· Blood pressure cuff.
 · Oxygen for the mother or the baby. 
 · Resuscitation equipment for the baby. 
 · Medications to stop maternal hemorrhage.
 · Suture material and numbing medication should you need stitches.
 · IV equipment and IV antibiotics
 · Herbal or homeopathic remedies

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Q: What medications do you bring?
A: Those needed to stop maternal hemorrhage. I do not bring pain relief medications such as those that are offered in a hospital because a baby needs to be continually (electronically) monitored while the mother is taking that medication. Continual external fetal monitoring is not offered at home. I do offer alternative methods of pain relief if possible such as hydro therapy, massage or position changes.

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Q: What do we have to do to get ready? What supplies?
A: You should either gather a list of supplies that we will give you or simply buy a birth kit with all of the supplies already enclosed. The cost is about $50. It can be purchased on line or by phone. 

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Q: When do I start coming to you, & do you do prenatal care?
A: I do prenatal care and you can come to us as soon as you learn you are pregnant. I also offer pre-pregnancy counseling as well as the full spectrum of well woman care, such as pap smears, family planning services.

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Q: Do you recommend childbirth education classes?
A: Yes, most people that attend childbirth education classes are less anxious when they have more information. Having a homebirth requires a commitment to be informed and good childbirth education is an important part of this, expecially for first time parents.  I highly recommend Amy Murphy's class, "Beforeandafterthebirth.org."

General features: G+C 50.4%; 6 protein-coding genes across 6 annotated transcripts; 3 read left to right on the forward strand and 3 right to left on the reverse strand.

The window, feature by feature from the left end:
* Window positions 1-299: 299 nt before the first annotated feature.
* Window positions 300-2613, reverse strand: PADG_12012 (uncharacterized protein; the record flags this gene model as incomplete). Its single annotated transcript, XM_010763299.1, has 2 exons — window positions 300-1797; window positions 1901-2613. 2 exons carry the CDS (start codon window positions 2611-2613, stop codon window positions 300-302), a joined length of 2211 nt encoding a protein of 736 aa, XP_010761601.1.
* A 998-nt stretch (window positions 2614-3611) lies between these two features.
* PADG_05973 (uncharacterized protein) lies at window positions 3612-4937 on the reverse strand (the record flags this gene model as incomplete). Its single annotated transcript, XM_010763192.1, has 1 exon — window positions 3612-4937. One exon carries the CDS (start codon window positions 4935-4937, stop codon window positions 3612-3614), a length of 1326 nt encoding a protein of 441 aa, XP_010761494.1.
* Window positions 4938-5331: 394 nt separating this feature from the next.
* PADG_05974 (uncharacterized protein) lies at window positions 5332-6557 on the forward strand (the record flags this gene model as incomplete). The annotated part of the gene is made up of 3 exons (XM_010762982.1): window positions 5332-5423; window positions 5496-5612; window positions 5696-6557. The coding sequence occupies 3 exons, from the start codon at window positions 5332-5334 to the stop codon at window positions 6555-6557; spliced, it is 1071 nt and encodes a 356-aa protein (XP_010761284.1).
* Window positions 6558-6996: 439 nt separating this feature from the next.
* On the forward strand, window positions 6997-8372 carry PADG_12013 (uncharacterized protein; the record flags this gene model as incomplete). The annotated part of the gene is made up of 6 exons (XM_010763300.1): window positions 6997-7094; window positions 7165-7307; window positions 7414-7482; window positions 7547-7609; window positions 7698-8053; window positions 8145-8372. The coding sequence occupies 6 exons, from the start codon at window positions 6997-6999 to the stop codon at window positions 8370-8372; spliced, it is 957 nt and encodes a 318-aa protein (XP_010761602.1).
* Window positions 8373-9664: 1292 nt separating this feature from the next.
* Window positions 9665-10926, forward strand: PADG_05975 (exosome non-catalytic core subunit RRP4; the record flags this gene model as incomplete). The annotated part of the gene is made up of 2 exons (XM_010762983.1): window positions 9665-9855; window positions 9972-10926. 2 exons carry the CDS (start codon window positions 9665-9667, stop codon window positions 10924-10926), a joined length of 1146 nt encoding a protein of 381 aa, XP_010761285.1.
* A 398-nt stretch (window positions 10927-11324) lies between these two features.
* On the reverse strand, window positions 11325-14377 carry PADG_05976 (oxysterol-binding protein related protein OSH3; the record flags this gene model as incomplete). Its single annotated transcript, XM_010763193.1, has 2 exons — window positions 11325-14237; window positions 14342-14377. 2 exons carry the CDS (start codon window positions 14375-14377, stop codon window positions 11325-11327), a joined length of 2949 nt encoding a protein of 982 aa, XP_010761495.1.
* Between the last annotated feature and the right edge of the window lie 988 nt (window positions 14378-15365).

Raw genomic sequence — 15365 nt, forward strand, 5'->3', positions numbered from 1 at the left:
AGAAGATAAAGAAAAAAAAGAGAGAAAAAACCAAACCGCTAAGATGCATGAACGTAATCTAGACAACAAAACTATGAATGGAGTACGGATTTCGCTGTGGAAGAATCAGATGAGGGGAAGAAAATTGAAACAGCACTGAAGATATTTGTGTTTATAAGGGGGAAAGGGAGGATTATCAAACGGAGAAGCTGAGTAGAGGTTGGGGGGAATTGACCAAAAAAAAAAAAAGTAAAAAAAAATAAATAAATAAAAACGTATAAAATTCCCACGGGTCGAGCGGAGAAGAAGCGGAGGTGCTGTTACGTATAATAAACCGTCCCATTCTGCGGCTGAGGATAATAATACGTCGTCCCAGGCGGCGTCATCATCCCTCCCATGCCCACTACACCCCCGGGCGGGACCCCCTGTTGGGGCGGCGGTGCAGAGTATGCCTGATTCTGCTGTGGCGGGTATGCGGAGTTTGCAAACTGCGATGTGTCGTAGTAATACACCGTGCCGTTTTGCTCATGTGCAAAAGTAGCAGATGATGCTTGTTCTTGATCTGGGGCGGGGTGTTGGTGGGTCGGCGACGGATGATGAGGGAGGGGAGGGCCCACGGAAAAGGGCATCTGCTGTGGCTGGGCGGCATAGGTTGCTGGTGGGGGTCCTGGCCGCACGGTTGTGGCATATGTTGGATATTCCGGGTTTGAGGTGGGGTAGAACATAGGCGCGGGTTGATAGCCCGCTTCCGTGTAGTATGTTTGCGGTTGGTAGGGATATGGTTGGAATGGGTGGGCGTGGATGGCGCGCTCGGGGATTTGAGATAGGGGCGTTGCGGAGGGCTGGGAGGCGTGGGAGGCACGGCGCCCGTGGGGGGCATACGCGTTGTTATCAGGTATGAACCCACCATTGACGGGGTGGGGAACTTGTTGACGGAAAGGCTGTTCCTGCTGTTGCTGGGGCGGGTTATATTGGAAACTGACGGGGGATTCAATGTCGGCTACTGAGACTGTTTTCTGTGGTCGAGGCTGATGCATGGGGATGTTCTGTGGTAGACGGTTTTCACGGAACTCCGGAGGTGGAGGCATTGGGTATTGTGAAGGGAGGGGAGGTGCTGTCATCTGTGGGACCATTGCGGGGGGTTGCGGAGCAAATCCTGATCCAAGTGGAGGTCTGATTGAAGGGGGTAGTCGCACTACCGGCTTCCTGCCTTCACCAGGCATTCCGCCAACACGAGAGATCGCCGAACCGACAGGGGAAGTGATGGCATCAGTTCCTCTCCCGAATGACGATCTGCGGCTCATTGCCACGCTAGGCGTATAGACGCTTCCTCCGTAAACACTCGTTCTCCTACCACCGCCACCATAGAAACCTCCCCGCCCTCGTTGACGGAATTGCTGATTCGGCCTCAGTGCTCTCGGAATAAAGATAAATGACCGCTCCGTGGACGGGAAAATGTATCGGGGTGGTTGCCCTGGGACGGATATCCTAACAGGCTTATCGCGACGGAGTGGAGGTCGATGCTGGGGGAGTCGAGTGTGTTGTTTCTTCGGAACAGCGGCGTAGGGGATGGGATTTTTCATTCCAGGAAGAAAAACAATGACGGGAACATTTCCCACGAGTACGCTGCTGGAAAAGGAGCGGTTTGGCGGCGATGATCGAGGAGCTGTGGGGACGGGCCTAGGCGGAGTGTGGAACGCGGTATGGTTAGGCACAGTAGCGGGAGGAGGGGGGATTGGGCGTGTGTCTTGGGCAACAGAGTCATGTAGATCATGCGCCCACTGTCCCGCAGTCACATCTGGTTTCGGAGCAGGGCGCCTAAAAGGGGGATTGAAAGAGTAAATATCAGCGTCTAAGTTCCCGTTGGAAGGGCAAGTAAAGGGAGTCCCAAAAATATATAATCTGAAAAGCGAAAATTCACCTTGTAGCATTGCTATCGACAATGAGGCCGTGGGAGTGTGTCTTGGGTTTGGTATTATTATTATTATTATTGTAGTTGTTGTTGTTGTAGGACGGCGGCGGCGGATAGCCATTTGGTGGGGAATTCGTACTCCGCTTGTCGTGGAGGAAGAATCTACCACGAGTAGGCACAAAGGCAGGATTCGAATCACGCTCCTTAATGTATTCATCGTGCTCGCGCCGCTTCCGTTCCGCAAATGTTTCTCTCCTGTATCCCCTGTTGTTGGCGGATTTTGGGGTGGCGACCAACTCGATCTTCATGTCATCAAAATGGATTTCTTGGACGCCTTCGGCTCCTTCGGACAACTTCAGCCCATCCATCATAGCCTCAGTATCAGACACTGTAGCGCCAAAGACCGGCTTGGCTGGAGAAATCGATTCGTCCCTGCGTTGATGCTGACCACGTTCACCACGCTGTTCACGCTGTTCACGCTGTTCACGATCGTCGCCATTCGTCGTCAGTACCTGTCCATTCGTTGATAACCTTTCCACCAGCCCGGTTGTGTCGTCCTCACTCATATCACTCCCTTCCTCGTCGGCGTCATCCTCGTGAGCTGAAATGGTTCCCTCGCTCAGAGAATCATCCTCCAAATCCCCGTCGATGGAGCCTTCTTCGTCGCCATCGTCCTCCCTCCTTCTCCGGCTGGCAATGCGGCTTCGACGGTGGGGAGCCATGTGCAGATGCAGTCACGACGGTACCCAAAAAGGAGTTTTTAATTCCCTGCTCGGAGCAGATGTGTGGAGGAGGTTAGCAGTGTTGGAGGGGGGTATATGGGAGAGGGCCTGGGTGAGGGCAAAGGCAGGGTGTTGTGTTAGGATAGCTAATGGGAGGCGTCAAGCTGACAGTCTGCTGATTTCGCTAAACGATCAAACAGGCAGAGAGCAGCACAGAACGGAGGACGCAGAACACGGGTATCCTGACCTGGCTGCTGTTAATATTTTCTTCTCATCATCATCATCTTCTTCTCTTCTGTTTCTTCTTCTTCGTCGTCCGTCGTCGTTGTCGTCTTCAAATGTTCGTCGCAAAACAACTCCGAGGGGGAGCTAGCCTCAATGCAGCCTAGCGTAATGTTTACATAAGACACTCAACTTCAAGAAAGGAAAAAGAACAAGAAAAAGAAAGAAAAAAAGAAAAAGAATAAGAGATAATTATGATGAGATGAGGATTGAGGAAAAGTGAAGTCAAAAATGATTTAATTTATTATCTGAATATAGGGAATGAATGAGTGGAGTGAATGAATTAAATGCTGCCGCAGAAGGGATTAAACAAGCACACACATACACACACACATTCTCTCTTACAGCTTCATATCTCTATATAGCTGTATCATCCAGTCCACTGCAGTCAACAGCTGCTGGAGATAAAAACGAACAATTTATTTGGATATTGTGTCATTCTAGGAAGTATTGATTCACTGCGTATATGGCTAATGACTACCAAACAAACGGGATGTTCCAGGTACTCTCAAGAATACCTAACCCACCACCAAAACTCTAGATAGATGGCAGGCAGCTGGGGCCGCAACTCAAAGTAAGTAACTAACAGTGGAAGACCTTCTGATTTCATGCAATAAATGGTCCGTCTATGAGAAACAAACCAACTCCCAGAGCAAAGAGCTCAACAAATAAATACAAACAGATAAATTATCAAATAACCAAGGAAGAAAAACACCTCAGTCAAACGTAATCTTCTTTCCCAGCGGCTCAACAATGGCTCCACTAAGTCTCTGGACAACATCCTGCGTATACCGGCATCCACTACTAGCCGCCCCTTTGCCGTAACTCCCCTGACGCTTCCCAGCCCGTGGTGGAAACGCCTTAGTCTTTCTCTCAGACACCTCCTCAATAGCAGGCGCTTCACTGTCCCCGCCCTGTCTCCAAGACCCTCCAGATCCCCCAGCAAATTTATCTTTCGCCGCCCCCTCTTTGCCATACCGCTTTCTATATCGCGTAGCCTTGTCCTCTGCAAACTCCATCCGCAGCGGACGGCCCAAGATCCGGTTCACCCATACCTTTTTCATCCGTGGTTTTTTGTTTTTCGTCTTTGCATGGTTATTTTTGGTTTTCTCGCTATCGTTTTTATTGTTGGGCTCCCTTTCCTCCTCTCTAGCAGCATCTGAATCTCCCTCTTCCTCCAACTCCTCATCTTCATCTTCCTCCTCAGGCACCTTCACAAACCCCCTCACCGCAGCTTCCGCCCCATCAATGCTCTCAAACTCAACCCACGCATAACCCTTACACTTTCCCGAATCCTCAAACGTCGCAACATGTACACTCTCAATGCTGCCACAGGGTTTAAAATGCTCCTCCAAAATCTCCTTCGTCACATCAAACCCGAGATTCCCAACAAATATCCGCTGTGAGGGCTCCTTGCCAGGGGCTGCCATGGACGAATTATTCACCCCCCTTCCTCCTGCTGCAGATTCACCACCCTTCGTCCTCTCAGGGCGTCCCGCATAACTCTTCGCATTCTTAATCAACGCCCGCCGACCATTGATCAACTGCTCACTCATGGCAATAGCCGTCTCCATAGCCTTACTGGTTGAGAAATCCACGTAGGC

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Q: How do feel about episiotomy and do you do them?
A: Midwives like to help babies out with slow head deliveries, giving the skin time to stretch over baby's head. If an episiotomy is necessary to facilitate the birth, it may be done.

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My typical midwifery prenatal schedule involves hour-long appointments at the following times

  • Pre-conception, if possible
  • As soon as you know you are pregnant --Plan to visit with us for a couple of hours at this visit
  • Every 3 weeks until the 8th month
  • Every 2 weeks during the 8th month
  • Every week during the 9th month

Client Fees

My "global" midwifery fee covers prenatal care, care during labor and delivery, a home visit and a six week postpartum office visit. Although you won't find Midwife and Doula Services, LLC on your HMO or PPO's list of participating clinics, most major insurance companies cover midwifery services-- typically at a reduced "out-of-network provider" rate. Your lab charges, as well as physician charges, if needed, are additional and usually covered by insurance plans even if you choose an out-of-network provider. More information about insurance plans, managed care, and our approach to maternity services can be found here.

Midwifery care through Midwife and Doula Services, LLC is a relationship and experience well worth the investment. I can design a payment plan that best suits your needs.

Doula fees are separate and may be reimbursable through your medical flexible spending account. Please contact your plan administrator for details